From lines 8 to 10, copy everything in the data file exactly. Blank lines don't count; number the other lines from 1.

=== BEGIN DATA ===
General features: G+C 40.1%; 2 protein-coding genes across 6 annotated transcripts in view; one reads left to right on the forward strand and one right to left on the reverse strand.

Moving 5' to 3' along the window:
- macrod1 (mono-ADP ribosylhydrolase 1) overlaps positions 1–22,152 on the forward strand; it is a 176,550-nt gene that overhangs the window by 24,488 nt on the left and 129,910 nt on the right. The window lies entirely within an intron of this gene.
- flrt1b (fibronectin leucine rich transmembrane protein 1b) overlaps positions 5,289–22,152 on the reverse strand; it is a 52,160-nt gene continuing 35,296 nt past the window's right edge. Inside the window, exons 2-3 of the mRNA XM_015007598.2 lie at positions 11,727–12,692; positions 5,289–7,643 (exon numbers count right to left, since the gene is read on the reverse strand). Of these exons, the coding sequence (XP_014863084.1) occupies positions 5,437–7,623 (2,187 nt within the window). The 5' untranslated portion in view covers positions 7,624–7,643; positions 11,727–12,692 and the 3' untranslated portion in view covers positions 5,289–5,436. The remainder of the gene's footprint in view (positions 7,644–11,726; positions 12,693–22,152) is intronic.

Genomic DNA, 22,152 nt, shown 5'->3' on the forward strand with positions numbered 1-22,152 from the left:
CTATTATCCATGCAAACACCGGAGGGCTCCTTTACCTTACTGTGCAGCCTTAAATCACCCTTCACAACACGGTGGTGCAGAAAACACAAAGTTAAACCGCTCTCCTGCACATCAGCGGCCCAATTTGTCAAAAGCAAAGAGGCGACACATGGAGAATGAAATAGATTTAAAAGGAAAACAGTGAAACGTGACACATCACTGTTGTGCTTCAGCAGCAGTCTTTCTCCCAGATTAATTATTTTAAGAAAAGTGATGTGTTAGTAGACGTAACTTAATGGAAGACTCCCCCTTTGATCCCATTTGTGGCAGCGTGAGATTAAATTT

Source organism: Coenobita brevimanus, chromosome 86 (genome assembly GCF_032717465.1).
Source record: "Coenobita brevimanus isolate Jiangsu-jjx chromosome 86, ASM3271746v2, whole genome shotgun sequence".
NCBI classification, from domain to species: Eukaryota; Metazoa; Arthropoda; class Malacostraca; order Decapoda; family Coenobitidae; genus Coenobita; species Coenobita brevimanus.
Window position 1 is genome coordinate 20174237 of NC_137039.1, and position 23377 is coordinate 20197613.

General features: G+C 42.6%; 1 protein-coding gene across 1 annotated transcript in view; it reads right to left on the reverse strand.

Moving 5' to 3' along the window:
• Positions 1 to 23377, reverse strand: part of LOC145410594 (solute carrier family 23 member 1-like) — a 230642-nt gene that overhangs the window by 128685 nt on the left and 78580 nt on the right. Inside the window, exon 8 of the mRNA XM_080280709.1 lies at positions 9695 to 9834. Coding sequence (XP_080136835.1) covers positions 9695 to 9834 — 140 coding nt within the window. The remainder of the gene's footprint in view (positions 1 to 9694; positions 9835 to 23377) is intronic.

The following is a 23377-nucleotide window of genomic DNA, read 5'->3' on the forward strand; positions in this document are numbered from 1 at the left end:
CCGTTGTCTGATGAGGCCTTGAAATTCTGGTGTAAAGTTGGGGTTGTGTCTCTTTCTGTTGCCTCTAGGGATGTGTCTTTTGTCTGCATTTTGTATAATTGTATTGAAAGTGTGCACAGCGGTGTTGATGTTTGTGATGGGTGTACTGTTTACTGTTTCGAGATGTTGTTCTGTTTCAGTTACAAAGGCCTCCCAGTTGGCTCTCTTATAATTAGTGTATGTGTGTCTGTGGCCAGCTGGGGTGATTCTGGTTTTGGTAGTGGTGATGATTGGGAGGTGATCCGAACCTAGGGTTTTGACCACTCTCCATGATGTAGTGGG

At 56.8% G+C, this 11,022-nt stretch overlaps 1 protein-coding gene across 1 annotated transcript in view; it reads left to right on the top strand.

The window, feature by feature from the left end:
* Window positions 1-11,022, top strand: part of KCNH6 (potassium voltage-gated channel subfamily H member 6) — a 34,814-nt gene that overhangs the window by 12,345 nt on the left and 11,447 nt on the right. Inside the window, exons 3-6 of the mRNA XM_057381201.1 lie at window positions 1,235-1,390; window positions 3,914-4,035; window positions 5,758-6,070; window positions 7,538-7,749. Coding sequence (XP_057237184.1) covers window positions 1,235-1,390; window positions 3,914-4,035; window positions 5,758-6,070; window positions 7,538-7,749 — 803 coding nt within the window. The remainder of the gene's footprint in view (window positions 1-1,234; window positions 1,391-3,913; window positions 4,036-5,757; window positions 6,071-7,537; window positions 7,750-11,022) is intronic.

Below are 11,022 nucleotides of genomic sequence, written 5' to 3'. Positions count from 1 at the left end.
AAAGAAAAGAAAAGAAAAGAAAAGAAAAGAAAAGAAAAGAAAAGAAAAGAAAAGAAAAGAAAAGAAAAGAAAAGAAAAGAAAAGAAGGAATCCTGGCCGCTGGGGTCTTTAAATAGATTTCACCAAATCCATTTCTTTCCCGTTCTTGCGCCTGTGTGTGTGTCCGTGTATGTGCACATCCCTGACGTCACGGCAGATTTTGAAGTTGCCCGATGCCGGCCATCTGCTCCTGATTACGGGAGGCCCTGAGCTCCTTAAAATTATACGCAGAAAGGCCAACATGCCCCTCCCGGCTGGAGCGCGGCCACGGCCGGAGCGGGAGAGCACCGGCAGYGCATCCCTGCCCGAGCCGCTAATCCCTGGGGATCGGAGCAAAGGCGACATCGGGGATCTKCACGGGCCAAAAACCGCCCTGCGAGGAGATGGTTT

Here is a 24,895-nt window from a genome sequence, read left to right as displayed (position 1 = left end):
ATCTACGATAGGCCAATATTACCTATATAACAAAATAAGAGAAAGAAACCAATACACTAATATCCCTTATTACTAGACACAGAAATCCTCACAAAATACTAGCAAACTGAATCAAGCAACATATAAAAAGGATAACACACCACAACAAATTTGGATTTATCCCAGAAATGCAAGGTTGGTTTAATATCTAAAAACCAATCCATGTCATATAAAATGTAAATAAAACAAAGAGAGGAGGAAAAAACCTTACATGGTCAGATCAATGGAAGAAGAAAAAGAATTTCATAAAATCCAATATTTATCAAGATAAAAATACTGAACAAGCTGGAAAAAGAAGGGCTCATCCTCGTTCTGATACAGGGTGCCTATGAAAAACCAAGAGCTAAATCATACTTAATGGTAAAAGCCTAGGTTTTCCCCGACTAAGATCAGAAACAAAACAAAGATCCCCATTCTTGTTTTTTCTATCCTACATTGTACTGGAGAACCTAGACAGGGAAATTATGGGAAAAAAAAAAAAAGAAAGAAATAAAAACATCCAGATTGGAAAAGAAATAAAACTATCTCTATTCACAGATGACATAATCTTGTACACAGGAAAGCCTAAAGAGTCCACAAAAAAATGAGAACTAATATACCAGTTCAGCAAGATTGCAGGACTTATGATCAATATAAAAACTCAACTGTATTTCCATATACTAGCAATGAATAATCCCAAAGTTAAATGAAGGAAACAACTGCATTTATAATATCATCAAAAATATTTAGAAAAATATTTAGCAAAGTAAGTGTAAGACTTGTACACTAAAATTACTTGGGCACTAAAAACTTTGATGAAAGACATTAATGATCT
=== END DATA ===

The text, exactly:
Source record: "Coenobita brevimanus isolate Jiangsu-jjx chromosome 86, ASM3271746v2, whole genome shotgun sequence".
NCBI classification, from domain to species: Eukaryota; Metazoa; Arthropoda; class Malacostraca; order Decapoda; family Coenobitidae; genus Coenobita; species Coenobita brevimanus.
Window position 1 is genome coordinate 20174237 of NC_137039.1, and position 23377 is coordinate 20197613.